‘A Lexicon of Medieval Nordic Law’

“A Lexicon of Medieval Nordic Law” by Jeffrey Love, Inger Larsson, Ulrika Djärv, Christine Peel, and Erik Simensen has just been published open access and can be downladed for free here.

This volume is an indispensable resource for scholars and students of medieval Scandinavia. This polyglot dictionary draws on the vast and vibrant range of vernacular legal terminology found in medieval Scandinavian texts – terminology which yields valuable insights into the quotidian realities of crime and retribution; the processes, application and execution of laws; and the cultural and societal concerns underlying the development and promulgation of such laws.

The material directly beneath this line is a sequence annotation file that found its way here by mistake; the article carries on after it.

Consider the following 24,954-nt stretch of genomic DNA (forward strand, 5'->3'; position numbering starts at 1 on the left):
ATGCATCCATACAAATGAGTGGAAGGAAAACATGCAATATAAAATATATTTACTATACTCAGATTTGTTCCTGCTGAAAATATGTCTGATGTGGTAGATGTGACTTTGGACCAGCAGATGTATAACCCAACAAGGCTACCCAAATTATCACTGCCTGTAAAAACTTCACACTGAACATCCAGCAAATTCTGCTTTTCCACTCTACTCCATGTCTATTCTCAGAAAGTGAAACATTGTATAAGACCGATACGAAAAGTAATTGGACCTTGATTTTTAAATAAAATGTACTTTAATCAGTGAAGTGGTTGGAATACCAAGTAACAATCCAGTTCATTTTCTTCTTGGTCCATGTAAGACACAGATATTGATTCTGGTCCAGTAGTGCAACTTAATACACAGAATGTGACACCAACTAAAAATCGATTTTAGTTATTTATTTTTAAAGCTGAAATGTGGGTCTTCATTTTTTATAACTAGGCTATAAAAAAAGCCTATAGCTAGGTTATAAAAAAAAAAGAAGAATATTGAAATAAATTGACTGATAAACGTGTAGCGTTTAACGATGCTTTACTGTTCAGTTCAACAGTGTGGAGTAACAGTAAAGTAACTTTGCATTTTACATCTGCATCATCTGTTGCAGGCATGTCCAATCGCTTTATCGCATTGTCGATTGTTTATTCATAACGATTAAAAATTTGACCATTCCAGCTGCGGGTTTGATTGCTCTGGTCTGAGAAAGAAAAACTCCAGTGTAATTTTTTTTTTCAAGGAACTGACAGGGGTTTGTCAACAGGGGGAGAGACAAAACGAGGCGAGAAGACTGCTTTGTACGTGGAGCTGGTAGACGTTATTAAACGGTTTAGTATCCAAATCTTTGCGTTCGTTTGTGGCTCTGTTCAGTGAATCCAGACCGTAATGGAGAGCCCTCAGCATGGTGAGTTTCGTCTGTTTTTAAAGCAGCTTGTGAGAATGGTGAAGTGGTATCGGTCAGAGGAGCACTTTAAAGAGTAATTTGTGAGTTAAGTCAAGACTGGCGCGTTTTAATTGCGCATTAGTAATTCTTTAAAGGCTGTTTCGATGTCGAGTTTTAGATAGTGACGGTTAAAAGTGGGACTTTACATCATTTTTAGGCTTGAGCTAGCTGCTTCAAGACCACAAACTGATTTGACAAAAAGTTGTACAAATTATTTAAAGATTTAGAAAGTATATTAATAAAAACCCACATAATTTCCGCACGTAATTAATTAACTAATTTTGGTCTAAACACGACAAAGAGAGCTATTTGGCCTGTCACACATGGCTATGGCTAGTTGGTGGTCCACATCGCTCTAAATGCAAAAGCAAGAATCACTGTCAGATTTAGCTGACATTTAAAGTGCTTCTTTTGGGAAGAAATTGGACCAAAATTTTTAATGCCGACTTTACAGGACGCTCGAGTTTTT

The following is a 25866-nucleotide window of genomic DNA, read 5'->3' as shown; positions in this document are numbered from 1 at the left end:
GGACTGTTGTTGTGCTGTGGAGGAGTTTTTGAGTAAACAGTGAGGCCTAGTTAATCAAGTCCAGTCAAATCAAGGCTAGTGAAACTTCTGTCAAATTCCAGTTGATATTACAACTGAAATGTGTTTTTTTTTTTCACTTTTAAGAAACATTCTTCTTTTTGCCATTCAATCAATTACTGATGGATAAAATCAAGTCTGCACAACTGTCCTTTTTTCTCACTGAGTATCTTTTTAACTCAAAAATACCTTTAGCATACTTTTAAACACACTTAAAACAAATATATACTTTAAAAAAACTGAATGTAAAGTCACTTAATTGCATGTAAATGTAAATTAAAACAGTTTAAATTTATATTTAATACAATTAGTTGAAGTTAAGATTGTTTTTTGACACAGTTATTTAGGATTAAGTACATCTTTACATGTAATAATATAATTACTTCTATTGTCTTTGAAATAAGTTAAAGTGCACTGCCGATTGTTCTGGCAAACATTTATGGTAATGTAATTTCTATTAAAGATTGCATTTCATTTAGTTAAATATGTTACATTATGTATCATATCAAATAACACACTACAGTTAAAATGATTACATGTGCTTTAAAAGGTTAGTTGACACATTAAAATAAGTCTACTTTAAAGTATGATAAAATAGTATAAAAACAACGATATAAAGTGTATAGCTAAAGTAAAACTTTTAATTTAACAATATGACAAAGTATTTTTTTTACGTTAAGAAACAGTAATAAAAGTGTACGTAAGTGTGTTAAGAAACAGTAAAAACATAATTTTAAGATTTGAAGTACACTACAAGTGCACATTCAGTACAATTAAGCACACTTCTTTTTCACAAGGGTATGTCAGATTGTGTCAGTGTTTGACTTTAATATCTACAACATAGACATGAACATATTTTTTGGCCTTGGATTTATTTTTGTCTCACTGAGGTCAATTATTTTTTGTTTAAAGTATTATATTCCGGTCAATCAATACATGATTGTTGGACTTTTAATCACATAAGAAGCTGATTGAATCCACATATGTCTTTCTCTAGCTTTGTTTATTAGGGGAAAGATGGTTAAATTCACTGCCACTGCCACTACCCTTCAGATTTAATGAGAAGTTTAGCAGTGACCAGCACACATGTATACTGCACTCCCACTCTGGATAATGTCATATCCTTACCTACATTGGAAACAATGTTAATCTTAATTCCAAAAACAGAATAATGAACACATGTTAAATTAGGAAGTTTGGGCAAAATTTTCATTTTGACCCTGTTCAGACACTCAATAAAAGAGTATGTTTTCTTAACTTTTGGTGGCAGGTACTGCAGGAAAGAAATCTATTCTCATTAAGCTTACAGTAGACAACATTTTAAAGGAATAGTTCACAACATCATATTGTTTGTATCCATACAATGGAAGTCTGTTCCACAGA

Alice Taylor – “What does Scotland’s Earliest Legal Tractate Actually Say (and What Does it Mean)?”

Alice Taylor’s keynote lecture from the 2019 British Legal History Conference, ‘What does Scotland’s Earliest Legal Tractate Actually Say (and What Does it Mean)?’, is now online. You can watch it here.

Videos of the other plenary lectures from the 2019 British Legal History Conference, hosted by the University of St Andrews, will also be added to the ILCR website here.

CLCLCL Questions!

Following the lockdown imposed in the UK and elsewhere in the world in response to the current coronavirus pandemic, the CLCLCL team introduced “CLCLCL Questions” on Twitter –  a series of light-hearted research enquiries to engage with our Twitter followers and learn more about the learned opinions and (dubious?) tastes of legal historians throughout the world.

Here is a selection of the questions we have asked, and some highlights from the responses we have received for each: